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Financial Accounting for Local and State School Systems, 2003 Edition



Account Classification Description
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Table of Contents
Introduction
Uses of Information
Budgeting
Governmental  Accounting
Financial Accounting
Cost Accounting and Reporting for Educational Programs
Activity Fund Guidelines
Summary of Account Code Changes and other Appendices
PDF File (1044 KB)

Contact:
Frank Johnson
(202) 502-7362



Chapter 4: Governmental Accounting

Unlike most private sector organizations, governmental entities must be responsive to a number of different groups and organizations, including elected officials, other units of governments, investors, creditors, and citizens that are focused on monitoring their activities. All forms of monitoring include collecting and interpreting data, and this oversight function is often performed through information provided in governmental reports. Among the most important types of communication is the annual financial report, which presents the financial position, operating results, and cash flows for a particular accounting period. All governments, including school districts, develop their annual financial reports in accordance with principles established by standard-setting authorities to provide consistency and comparability for users.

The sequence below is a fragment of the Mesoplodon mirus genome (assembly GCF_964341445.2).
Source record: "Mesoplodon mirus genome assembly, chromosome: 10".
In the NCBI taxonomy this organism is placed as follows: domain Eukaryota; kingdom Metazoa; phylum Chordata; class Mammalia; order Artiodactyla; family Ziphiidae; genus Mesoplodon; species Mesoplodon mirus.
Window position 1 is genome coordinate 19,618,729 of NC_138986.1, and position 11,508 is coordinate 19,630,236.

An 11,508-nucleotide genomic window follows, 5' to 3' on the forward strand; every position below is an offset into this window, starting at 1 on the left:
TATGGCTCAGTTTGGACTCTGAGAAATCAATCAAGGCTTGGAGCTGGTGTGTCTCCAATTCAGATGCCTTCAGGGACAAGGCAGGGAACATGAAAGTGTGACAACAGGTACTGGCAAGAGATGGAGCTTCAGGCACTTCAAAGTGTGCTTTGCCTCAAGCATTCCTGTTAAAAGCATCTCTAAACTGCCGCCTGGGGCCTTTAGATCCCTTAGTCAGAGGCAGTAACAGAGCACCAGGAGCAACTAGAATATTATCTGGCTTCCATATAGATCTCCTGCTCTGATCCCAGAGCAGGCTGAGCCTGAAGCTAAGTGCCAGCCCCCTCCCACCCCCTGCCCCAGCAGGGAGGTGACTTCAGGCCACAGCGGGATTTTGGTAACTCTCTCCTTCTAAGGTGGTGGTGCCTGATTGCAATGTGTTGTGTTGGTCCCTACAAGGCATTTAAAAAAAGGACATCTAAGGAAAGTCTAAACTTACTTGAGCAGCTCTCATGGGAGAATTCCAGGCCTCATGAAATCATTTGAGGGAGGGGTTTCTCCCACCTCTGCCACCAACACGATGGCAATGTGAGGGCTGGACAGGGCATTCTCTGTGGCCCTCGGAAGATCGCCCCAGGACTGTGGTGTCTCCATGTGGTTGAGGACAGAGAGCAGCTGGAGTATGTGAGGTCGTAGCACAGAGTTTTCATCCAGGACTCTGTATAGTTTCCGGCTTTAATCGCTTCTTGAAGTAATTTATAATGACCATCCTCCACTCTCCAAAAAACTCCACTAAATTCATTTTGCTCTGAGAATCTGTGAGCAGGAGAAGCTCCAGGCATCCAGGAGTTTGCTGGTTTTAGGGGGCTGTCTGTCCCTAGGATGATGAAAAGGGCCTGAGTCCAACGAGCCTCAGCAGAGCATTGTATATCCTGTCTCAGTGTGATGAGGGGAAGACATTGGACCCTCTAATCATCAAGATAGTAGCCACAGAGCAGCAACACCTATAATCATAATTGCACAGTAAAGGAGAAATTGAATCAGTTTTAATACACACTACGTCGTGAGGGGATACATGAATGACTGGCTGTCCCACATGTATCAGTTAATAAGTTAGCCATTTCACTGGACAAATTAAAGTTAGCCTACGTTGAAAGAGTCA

For governments to achieve the objective of accountability, financial information must be both relevant and reliable for reasonably informed users. Financial reports must satisfy numerous and diverse needs or objectives, including short-term financial position and liquidity, budgetary and legal compliance, and issues having a long-term focus such as capital budgeting and maintenance. Additionally, differences exist in the amount of detail that various users need.

Following a decade of research and analysis, the GASB recently concluded that to meet the varied needs of a wide range of users, governmental reports must provide information regarding the public entity as a whole in addition to the traditional fund financial statements. Accordingly, in June 1999 GASB introduced a new financial reporting model in Statement 34, Basic Financial Statements—and Management's Discussion and Analysis—for State and Local Governments. The new model integrates the traditional focus of governmental fund financial statements relating to fiscal accountability (and the modified accrual basis of accounting) with new forms of reporting (e.g., governmentwide financial statements). The two levels of financial reporting are intended to

  • provide more relevant information that will result in greater accountability by state and local governments and
  • enhance the understandability and usefulness of the annual financial reports to users of these reports to enable them to make more informed economic, social, and political decisions.